Where is there a discussion, if any, that says both Naomi and Ruth were the wives of Boaz? (Because Boaz is the goel / redeemer on Naomi's side of the family, if I understand it correctly.)

The above question stands by itself, but to those who want to know what my other related questions might be, it would be:

Does Halacha allow such a scenario? (I am thinking of course, because polygamy is allowed, but then maybe not, perhaps because of a prohibition that I do not know about.) Does it say or imply anywhere that Boaz was already married and/or had children? (My impression upon reading the story is that Boaz is an old man, which means, in my thinking, he must have been or is married with children, just like any good Jewish guy would.)


I assume you will not find a source saying Boaz was married to Naami.

As to whether or not Boaz had children previously, there are conflicting accounts in midrashic sources.

The Talmud Bavli in Bava Basra 91a says he made 120 wedding for his sons, but they all died while he was alive. It also states there his first wife died the day Ruth arrived in the land of Israel.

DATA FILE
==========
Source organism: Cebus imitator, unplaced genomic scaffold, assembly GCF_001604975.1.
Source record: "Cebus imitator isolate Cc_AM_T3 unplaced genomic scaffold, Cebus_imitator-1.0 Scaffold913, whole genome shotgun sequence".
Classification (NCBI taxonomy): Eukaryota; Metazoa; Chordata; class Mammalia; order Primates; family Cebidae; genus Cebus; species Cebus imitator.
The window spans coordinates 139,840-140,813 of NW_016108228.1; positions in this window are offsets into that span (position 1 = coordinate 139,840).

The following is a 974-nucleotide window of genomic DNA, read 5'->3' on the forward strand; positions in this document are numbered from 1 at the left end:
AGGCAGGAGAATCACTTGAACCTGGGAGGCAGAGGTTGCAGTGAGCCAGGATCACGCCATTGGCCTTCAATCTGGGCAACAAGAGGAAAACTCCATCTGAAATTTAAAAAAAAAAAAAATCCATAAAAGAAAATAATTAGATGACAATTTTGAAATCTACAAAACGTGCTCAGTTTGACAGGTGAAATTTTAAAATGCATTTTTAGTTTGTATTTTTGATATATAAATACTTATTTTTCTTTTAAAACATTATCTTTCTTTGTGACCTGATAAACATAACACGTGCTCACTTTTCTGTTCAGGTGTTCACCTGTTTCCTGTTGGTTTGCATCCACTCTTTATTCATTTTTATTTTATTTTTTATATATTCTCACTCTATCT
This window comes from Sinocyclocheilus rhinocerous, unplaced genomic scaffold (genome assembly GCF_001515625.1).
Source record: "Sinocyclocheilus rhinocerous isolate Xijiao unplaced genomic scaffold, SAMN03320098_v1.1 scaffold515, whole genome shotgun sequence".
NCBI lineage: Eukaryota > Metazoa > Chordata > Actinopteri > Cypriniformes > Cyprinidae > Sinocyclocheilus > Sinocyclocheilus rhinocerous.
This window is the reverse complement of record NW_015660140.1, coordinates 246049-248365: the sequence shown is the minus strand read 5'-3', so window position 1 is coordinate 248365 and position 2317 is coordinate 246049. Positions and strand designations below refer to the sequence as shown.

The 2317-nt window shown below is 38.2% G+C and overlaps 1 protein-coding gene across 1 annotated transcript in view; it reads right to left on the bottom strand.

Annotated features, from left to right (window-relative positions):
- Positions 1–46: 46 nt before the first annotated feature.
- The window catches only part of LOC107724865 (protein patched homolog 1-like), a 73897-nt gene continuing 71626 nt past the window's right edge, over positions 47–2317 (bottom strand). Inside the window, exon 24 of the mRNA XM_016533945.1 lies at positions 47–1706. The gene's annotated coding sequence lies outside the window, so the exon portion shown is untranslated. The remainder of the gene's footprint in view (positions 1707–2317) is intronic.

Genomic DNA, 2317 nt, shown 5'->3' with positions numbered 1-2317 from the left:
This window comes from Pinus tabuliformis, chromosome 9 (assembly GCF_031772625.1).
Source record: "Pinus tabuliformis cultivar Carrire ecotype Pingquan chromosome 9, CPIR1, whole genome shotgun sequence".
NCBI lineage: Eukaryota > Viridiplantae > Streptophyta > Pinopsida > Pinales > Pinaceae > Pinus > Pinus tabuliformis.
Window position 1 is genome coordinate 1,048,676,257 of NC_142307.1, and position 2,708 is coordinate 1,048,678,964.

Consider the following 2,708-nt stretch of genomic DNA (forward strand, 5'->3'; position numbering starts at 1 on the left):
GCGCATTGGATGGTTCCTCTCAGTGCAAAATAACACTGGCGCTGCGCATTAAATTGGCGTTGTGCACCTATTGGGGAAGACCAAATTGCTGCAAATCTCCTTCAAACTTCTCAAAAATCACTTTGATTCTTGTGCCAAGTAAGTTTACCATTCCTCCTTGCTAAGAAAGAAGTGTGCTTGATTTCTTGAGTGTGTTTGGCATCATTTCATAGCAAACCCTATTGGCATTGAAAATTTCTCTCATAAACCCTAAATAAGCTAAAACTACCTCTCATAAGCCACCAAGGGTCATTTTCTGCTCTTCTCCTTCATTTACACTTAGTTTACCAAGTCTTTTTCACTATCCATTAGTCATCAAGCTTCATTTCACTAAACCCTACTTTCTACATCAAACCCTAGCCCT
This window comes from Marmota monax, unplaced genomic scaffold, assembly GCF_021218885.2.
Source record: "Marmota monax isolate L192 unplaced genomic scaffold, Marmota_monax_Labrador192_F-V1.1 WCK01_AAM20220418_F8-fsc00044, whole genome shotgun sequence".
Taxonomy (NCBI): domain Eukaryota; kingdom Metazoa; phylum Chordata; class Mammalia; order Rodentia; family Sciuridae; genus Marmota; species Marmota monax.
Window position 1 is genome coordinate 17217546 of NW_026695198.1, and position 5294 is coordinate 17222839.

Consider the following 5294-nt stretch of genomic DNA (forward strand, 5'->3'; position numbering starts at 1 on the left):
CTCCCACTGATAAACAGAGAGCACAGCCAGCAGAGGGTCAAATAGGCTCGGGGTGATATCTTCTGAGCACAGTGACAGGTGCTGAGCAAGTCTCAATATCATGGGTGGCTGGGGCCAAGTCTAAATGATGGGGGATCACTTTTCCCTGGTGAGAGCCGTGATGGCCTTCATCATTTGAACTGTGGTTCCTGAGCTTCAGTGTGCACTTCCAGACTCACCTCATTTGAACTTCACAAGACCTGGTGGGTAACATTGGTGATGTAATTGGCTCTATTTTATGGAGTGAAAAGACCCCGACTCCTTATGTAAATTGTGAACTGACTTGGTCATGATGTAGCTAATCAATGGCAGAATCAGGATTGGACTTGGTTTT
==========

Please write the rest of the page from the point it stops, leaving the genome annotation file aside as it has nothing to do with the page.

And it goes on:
Rashi there points out that he still had sons living at the time he married Ruth in accordance with the rule in Yevamos 62b if one married in his youth, marry again in old age.

Ruth Rabba 6:2 on the other hand says he had no children by the time he was 80. Once the Tzadekes (Naami) prayed on his behalf, he was immediately blessed. Same with the 40 year old Ruth who had no children until the tzadik (Boaz) prayed for her.


Regarding your second question, as to whether Boaz had prior wives or children:

There is a midrashic tradition, recorded in Bava Batra 91a, that identifies Boaz with the judge Ivtzan, mentioned in Sefer Shoftim 12:8-10.

This Ivtzan is recorded in Sefer Shoftim has having fathered 30 sons and 30 daughters.

However, the tradition recorded in Bava Batra recounts that all 60 of them predeceased him, such that his sole surviving legacy was his son Oved, born of Ruth.

The gemara in Bava Batra 91a also records that Boaz's first wife died on the same day as Ruth came to Israel, so that Boaz was a widower when he married Ruth.

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